Mount Agung rises out of Bali’s spine, a column of dark smoke tethering it to a great ring of storm clouds that are a near-constant presence during the island’s rainy season. That rain, which comes down in hot, tropical sheets, sends black mud rushing perilously down the mountainside to feed the land below.
Since September 2017 the volcano has been rumbling and spewing ash over the dozens of small villages and farming communities clustered on its flanks. This has left tens of thousands of people poised to flee, unsure of whether it is safe to stay in their homes and work in their fields.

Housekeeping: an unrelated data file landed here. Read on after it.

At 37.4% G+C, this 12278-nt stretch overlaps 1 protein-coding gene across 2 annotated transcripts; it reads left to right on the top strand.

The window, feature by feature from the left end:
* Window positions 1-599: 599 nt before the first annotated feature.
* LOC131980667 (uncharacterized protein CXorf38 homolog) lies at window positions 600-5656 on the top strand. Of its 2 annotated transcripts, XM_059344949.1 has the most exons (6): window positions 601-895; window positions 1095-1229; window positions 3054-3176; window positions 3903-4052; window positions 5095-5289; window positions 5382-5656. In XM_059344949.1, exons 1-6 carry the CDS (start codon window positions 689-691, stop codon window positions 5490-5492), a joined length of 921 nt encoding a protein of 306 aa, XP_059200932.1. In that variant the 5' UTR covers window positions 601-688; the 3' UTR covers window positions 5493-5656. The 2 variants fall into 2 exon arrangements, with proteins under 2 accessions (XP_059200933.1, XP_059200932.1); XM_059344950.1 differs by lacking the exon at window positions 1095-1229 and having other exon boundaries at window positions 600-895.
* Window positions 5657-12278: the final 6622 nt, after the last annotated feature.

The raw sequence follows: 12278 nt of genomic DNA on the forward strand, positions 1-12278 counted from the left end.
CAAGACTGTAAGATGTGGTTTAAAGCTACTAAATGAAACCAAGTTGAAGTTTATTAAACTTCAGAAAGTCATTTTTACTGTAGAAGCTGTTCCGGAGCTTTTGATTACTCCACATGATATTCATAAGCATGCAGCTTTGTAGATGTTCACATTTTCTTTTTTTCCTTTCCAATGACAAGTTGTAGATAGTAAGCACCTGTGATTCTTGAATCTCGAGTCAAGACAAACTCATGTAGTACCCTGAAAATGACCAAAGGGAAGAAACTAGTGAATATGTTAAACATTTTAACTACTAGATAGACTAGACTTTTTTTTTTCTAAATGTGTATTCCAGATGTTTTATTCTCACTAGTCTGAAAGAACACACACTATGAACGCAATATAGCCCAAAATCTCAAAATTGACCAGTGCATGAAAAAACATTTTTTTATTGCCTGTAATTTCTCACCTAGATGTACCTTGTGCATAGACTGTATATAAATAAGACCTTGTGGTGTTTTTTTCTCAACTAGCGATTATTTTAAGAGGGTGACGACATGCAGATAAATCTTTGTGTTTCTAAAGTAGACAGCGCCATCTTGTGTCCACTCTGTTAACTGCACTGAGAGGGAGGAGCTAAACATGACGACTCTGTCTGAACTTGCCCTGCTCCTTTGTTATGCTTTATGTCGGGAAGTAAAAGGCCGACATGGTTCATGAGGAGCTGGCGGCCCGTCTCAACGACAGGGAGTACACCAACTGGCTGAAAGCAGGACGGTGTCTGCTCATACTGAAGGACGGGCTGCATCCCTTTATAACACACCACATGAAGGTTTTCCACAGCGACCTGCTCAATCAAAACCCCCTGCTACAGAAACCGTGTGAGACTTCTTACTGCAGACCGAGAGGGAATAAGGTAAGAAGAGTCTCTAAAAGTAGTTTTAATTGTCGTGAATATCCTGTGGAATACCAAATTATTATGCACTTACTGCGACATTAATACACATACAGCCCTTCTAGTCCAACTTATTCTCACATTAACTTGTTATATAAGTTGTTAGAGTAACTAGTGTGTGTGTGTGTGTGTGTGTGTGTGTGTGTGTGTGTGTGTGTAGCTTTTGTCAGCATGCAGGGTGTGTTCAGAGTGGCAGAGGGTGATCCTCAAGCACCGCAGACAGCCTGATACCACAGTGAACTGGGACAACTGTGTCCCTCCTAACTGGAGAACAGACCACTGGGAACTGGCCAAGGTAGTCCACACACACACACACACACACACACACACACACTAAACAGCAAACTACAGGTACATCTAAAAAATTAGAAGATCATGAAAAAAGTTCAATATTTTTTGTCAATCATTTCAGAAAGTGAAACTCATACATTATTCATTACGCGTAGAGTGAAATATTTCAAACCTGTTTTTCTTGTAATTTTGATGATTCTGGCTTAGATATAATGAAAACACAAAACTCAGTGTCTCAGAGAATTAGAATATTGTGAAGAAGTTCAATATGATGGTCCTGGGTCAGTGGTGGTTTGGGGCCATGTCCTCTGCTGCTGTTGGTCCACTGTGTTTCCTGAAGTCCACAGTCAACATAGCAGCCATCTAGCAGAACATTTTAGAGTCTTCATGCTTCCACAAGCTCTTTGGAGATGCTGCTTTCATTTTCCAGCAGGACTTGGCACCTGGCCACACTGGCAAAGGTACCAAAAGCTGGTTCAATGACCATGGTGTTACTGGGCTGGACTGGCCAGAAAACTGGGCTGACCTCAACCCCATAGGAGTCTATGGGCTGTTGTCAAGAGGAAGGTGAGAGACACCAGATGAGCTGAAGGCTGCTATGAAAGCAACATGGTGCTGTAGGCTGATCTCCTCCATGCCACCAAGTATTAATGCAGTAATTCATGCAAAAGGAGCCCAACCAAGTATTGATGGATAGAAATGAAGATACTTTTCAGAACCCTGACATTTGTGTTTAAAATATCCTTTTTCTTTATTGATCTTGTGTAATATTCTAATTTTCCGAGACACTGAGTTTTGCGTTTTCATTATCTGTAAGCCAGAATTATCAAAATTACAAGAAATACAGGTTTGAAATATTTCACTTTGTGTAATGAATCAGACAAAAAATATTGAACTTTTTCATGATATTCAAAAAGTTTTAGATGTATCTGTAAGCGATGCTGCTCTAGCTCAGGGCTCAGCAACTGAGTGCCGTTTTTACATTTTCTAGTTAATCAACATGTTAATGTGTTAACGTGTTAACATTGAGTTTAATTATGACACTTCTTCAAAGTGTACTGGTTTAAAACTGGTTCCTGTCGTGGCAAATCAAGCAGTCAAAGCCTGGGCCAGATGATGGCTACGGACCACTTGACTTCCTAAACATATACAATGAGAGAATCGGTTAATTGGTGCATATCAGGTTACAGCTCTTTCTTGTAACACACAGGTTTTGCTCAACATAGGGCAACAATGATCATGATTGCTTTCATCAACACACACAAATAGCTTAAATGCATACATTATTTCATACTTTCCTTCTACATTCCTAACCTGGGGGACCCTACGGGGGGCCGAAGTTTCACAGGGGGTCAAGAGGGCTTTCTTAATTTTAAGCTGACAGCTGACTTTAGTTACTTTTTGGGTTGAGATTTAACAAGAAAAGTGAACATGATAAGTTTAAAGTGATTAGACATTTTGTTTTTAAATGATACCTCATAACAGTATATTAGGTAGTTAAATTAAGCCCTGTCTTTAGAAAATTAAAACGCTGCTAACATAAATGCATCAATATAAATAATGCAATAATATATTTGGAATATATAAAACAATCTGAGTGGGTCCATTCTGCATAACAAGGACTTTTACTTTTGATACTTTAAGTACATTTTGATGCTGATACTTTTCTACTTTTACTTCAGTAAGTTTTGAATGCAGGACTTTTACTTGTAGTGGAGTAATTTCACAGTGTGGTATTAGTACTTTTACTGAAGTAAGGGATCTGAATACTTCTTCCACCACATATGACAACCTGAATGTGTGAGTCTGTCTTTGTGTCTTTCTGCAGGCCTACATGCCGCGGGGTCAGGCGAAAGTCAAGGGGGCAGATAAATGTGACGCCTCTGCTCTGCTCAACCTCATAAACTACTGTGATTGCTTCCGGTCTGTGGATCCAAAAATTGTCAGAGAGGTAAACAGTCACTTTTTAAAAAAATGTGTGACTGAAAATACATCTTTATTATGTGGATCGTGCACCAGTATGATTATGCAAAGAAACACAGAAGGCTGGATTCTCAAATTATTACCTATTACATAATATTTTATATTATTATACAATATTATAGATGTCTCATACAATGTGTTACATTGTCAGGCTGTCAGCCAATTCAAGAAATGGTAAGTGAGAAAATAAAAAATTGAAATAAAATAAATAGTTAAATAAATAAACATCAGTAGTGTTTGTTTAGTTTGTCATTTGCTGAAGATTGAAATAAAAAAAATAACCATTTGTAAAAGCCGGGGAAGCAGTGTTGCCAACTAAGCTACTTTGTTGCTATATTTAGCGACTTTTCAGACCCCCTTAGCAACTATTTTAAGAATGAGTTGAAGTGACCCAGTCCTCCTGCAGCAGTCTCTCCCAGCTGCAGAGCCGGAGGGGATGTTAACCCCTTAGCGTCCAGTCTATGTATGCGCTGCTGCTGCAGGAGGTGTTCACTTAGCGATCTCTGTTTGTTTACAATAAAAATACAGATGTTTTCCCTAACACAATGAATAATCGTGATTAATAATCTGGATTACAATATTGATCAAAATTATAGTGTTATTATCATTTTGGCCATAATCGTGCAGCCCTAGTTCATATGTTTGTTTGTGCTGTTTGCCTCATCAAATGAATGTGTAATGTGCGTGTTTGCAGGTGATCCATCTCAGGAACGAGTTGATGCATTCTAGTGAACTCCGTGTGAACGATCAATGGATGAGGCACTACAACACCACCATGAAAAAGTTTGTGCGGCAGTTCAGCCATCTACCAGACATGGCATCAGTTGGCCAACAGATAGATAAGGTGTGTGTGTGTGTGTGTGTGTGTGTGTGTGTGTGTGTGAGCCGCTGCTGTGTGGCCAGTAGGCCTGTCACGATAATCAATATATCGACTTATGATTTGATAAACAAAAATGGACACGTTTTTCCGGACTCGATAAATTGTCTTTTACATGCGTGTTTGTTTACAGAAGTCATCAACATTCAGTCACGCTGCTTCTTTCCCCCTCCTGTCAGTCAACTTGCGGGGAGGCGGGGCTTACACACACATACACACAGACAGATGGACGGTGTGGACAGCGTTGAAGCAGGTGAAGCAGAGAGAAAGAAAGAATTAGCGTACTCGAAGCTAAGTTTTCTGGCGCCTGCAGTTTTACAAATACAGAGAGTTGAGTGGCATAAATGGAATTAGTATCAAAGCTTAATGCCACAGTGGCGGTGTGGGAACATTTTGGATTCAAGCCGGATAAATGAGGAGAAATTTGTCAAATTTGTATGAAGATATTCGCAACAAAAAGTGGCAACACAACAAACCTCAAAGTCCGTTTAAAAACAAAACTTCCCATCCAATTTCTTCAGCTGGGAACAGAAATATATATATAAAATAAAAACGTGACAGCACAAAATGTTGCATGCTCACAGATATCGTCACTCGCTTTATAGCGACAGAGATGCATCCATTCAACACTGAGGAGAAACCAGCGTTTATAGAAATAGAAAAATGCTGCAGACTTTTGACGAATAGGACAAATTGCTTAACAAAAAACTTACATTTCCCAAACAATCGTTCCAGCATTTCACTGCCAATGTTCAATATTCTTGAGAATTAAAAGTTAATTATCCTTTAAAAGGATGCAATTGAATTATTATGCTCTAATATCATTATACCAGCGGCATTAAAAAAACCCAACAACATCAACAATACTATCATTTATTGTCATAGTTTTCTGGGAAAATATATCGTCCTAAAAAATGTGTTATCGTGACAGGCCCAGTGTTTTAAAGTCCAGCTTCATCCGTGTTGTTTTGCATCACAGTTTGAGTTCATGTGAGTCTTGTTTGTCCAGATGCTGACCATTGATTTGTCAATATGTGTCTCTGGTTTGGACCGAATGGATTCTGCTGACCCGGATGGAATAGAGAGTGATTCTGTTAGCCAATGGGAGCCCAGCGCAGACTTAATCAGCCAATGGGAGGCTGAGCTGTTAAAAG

100 kilometres away, in the lush, sheltered garden in Gianyar that houses the sustainable development organisation IDEP, Ade Andreawan, its executive director, muses darkly that maybe it wouldn’t be so bad if Agung did go up, as long as everyone gets out in time. The volcano, he says, might provide the kind of ecological reset that Bali needs, and replenish soils that have been stripped bare by decades of intensive chemical fertilisation and pesticide use.